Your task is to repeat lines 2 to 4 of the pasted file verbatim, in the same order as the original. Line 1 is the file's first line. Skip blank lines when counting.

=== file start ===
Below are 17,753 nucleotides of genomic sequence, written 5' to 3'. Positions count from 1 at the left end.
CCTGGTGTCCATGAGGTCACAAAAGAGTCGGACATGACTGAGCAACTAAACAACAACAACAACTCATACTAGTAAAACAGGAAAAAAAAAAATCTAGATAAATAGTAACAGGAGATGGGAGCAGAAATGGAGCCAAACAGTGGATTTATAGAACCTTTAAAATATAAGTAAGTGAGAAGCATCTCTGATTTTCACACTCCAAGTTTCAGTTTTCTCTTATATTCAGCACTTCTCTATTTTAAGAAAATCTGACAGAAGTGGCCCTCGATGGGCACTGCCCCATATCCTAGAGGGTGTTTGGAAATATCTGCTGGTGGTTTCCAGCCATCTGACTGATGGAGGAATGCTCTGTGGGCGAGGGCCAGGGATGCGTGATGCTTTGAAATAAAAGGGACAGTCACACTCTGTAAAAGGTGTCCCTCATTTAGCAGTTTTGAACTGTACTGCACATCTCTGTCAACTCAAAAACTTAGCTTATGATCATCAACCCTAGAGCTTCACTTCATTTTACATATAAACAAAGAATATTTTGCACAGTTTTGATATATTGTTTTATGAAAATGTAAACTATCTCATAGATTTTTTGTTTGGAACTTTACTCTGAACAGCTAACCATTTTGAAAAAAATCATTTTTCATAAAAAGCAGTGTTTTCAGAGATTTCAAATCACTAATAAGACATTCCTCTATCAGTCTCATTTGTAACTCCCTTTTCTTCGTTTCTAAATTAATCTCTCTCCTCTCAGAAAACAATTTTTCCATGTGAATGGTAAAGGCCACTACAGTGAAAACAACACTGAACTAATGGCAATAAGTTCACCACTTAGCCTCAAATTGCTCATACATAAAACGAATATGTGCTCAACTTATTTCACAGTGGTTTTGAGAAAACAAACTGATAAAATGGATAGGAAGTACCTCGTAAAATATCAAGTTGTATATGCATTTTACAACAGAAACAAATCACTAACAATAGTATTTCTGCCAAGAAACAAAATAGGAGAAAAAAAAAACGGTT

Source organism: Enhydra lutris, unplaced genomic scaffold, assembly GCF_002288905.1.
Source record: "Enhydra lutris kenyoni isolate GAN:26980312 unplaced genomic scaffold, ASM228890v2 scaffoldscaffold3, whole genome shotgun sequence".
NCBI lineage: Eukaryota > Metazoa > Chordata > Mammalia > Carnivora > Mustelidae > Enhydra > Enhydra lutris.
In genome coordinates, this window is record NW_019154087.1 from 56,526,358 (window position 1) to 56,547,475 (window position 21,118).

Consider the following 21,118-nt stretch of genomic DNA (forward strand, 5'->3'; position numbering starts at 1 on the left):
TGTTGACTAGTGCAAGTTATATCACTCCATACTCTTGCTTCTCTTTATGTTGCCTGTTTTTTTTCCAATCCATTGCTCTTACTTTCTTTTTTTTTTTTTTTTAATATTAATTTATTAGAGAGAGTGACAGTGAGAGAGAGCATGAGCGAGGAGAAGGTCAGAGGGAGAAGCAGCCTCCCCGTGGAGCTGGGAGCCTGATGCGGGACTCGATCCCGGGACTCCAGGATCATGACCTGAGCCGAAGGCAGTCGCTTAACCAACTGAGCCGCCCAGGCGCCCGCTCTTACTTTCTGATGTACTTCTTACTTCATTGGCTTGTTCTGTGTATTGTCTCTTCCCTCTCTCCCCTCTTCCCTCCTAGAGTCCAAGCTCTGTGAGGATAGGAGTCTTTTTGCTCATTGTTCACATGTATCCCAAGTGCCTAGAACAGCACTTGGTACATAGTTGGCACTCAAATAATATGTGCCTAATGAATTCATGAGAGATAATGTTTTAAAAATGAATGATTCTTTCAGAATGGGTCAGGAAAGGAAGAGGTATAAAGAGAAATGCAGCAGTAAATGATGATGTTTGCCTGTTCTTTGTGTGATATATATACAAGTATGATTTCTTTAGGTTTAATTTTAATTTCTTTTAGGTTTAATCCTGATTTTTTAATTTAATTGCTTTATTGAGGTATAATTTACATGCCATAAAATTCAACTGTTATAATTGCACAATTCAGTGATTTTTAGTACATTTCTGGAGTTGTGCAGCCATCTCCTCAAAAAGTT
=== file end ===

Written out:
CCTGGTGTCCATGAGGTCACAAAAGAGTCGGACATGACTGAGCAACTAAACAACAACAACAACTCATACTAGTAAAACAGGAAAAAAAAAAATCTAGATAAATAGTAACAGGAGATGGGAGCAGAAATGGAGCCAAACAGTGGATTTATAGAACCTTTAAAATATAAGTAAGTGAGAAGCATCTCTGATTTTCACACTCCAAGTTTCAGTTTTCTCTTATATTCAGCACTTCTCTATTTTAAGAAAATCTGACAGAAGTGGCCCTCGATGGGCACTGCCCCATATCCTAGAGGGTGTTTGGAAATATCTGCTGGTGGTTTCCAGCCATCTGACTGATGGAGGAATGCTCTGTGGGCGAGGGCCAGGGATGCGTGATGCTTTGAAATAAAAGGGACAGTCACACTCTGTAAAAGGTGTCCCTCATTTAGCAGTTTTGAACTGTACTGCACATCTCTGTCAACTCAAAAACTTAGCTTATGATCATCAACCCTAGAGCTTCACTTCATTTTACATATAAACAAAGAATATTTTGCACAGTTTTGATATATTGTTTTATGAAAATGTAAACTATCTCATAGATTTTTTGTTTGGAACTTTACTCTGAACAGCTAACCATTTTGAAAAAAATCATTTTTCATAAAAAGCAGTGTTTTCAGAGATTTCAAATCACTAATAAGACATTCCTCTATCAGTCTCATTTGTAACTCCCTTTTCTTCGTTTCTAAATTAATCTCTCTCCTCTCAGAAAACAATTTTTCCATGTGAATGGTAAAGGCCACTACAGTGAAAACAACACTGAACTAATGGCAATAAGTTCACCACTTAGCCTCAAATTGCTCATACATAAAACGAATATGTGCTCAACTTATTTCACAGTGGTTTTGAGAAAACAAACTGATAAAATGGATAGGAAGTACCTCGTAAAATATCAAGTTGTATATGCATTTTACAACAGAAACAAATCACTAACAATAGTATTTCTGCCAAGAAACAAAATAGGAGAAAAAAAAAACGGTT

Source organism: Enhydra lutris, unplaced genomic scaffold, assembly GCF_002288905.1.
Source record: "Enhydra lutris kenyoni isolate GAN:26980312 unplaced genomic scaffold, ASM228890v2 scaffoldscaffold3, whole genome shotgun sequence".